University of Wisconsin–Madison

Families Forward: An Experimental Program for Reducing the Child Support Debts of Noncustodial Parents

The Wisconsin Bureau of Child Support, the Racine County Child Support Department, and the Institute for Research on Poverty (IRP)  implemented a child support debt reduction demonstration program, Families Forward, in Racine County. The program aimed to reduce child support debt (arrears owed by noncustodial parents) while increasing child support payments.

The nature of the problem

Nationwide, the arrears owed by noncustodial parents on their unpaid child support have grown dramatically, increasing by 300 percent and reaching $92 billion nationwide by FY 2002. Only a small fraction of this amount is currently collected.

A variety of factors contribute to the accumulation of child support debt. For instance, it is frequently difficult to obtain order adjustments when the noncustodial parent is incarcerated, so arrears accumulate and interest of 12 percent per year is charged on unpaid support. In other cases, arrears stem from noncustodial parents’ limited ability to pay because they are unemployed or under-employed or from parents’ limited willingness to pay support.

The accumulation of child support arrears implies both a lack of resources provided to custodial families (in the case of arrears owed to families) and a lack of reimbursement to the state for expenses that could, at least in principle, be recovered. At the same time, the persistence of arrears creates its own problems—including difficulty meeting state performance targets; effort expended on enforcement efforts; hardships for low-income fathers, many of whom have little realistic prospects for paying off their debts; hardships for the families that struggle to make ends meet without regular child support payments; and secondary impacts on payments, because arrears may drive some fathers into the underground economy to avoid enforcement.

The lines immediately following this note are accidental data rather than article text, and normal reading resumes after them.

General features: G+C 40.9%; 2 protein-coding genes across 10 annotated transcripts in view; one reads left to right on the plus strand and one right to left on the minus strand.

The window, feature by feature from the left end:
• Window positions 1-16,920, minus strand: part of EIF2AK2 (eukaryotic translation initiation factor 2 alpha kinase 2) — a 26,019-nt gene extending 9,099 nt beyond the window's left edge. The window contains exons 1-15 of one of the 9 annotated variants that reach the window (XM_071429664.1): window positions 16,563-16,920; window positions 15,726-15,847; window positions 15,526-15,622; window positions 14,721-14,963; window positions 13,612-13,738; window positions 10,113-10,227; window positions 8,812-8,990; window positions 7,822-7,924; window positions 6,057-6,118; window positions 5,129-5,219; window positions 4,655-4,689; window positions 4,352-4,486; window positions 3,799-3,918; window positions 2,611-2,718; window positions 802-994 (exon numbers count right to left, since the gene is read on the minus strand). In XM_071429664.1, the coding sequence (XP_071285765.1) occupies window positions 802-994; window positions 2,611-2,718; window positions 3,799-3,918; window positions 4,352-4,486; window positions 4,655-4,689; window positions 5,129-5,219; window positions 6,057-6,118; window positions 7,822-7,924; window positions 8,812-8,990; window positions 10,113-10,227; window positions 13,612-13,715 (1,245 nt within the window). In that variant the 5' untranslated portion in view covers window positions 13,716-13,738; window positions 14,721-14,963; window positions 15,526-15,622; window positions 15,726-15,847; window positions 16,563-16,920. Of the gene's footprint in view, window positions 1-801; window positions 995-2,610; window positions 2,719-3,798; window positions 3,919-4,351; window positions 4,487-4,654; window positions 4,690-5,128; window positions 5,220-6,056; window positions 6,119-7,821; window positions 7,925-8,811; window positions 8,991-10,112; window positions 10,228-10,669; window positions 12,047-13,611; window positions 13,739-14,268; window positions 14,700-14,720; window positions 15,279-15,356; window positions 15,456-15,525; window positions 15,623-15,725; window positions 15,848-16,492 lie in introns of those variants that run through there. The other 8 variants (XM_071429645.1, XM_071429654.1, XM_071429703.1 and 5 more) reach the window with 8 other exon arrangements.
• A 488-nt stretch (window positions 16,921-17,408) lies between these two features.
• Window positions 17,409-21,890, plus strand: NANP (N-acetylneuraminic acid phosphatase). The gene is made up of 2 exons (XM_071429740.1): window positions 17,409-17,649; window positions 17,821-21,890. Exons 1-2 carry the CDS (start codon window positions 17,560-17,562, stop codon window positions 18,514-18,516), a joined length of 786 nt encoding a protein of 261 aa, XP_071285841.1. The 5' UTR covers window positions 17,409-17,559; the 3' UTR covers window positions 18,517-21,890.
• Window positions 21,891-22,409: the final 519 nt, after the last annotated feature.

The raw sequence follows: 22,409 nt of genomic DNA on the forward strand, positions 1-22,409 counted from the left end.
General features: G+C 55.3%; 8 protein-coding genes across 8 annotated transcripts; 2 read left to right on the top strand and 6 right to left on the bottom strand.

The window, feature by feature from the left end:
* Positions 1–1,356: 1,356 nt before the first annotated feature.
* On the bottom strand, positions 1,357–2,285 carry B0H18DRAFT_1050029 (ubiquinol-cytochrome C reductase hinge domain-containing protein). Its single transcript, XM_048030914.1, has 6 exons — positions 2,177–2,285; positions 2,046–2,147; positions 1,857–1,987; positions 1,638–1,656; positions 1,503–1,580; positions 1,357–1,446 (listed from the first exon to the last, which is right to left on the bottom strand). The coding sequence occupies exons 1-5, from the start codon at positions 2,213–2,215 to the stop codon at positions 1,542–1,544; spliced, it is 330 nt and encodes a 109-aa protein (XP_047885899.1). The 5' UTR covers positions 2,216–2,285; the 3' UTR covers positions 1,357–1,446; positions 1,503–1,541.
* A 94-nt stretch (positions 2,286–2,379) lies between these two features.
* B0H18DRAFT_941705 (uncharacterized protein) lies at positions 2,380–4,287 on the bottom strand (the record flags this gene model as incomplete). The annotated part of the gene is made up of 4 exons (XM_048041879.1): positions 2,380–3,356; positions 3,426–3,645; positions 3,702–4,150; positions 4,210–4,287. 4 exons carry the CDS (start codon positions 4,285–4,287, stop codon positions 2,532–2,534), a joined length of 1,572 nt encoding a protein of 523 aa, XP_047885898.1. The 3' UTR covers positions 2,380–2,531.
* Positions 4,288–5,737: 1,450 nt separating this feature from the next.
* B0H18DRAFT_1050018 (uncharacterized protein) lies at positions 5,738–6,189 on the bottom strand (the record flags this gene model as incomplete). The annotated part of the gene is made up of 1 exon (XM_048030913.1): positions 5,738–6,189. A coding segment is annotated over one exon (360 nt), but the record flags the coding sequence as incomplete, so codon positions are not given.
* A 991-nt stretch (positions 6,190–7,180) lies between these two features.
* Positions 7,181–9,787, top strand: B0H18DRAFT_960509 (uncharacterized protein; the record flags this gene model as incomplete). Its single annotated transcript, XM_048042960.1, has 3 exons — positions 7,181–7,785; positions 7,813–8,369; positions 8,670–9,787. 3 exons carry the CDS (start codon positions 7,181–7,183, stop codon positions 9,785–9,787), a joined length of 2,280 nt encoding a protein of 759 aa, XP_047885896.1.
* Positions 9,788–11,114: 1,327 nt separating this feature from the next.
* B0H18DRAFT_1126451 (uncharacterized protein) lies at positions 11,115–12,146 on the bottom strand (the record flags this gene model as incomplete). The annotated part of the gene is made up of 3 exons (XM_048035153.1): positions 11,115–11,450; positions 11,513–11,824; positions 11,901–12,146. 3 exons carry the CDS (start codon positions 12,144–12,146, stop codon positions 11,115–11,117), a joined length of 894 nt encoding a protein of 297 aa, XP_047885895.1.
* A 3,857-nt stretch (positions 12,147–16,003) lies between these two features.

Concern about the scope of arrears and the associated negative consequences has led to increasing interest in arrears-forgiveness policies. The issue was discussed in a 2003 IRP Special Report by Judi Bartfeld, Forgiveness of State-Owed Child Support Arrears (February 2003).

A Wisconsin experiment in arrears forgiveness

Arrears owed by noncustodial parents in Wisconsin are substantial. The Wisconsin Bureau of Child Support in 2000 reported a total child support debt of over $2.3 billion, of which 54.4 percent was owed to custodial families and 45.6 percent was owed to the state or counties.

Racine County has been selected as the site for implementing an arrears forgiveness demonstration program in Wisconsin. In Racine County, approximately 80 percent of all open child support cases under Section IV-D have arrears. On average, noncustodial parents owe over $4,000 to custodial parents and over $2,000 to the State. Racine County’s profile of noncustodial IV-D parents is very similar to that of other large urban areas whose low-income populations contribute disproportionately to high levels of child support debt and bear the brunt of child support enforcement actions. The findings of the demonstration program and evaluation should thus inform the larger national debate over how to address this problem, in addition to informing Wisconsin child support policy.

The Families Forward program: How does it work?

Families Forward is a 2-year study to see if giving extra credit to parents who pay child support leads to more child support for the family. Its key feature is an agreement that permits the forgiveness of child support debt owed by the noncustodial parent to the custodial parent and/or to the State of Wisconsin (arrears on former AFDC cases) if the noncustodial parent makes regular child support payments.

Noncustodial parents who owe child support and enroll in the Families Forward Program must make regular child support payments. Every dollar that participating noncustodial parents pay in support will reduce their unpaid debt by an extra $0.50 or $1.00. Nor will parents be charged interest on arrears while they are participating in the program. Unpaid interest will be reduced first, then other unpaid balances. If a noncustodial parent fails to make any payments during two consecutive calendar quarters, the case will be disqualified from the program, the interest charging will resume, and no additional arrears forgiveness will be granted for payments made.

Evaluating the program’s effectiveness

The Institute for Research on Poverty has overseen the collection of data during the demonstration and produced an analysis of the impact of the program. The current version of the paper that describes the Families Forward program impact using administrative data and information provided by the participants through surveys and focus groups is titled, “Reducing Child Support Debt and Its Consequences: Can Forgiveness Benefit All?